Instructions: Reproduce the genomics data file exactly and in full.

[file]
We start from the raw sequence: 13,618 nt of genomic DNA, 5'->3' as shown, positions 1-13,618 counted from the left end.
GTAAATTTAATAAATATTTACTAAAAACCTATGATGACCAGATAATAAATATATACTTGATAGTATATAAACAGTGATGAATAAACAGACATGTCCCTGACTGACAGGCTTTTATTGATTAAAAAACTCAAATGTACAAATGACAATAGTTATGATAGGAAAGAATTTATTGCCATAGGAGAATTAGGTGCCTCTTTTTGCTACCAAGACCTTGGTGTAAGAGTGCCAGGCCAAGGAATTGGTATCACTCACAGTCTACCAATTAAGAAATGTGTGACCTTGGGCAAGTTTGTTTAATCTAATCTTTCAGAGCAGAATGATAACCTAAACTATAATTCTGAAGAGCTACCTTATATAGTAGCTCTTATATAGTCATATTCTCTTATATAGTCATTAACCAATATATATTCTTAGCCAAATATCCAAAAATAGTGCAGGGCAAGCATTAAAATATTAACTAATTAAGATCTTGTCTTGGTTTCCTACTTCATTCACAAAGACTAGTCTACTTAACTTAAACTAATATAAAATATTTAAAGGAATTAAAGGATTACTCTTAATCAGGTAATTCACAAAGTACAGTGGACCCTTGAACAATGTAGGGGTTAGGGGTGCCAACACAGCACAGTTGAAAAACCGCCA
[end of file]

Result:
We start from the raw sequence: 13,618 nt of genomic DNA, 5'->3' as shown, positions 1-13,618 counted from the left end.
GTAAATTTAATAAATATTTACTAAAAACCTATGATGACCAGATAATAAATATATACTTGATAGTATATAAACAGTGATGAATAAACAGACATGTCCCTGACTGACAGGCTTTTATTGATTAAAAAACTCAAATGTACAAATGACAATAGTTATGATAGGAAAGAATTTATTGCCATAGGAGAATTAGGTGCCTCTTTTTGCTACCAAGACCTTGGTGTAAGAGTGCCAGGCCAAGGAATTGGTATCACTCACAGTCTACCAATTAAGAAATGTGTGACCTTGGGCAAGTTTGTTTAATCTAATCTTTCAGAGCAGAATGATAACCTAAACTATAATTCTGAAGAGCTACCTTATATAGTAGCTCTTATATAGTCATATTCTCTTATATAGTCATTAACCAATATATATTCTTAGCCAAATATCCAAAAATAGTGCAGGGCAAGCATTAAAATATTAACTAATTAAGATCTTGTCTTGGTTTCCTACTTCATTCACAAAGACTAGTCTACTTAACTTAAACTAATATAAAATATTTAAAGGAATTAAAGGATTACTCTTAATCAGGTAATTCACAAAGTACAGTGGACCCTTGAACAATGTAGGGGTTAGGGGTGCCAACACAGCACAGTTGAAAAACCGCCA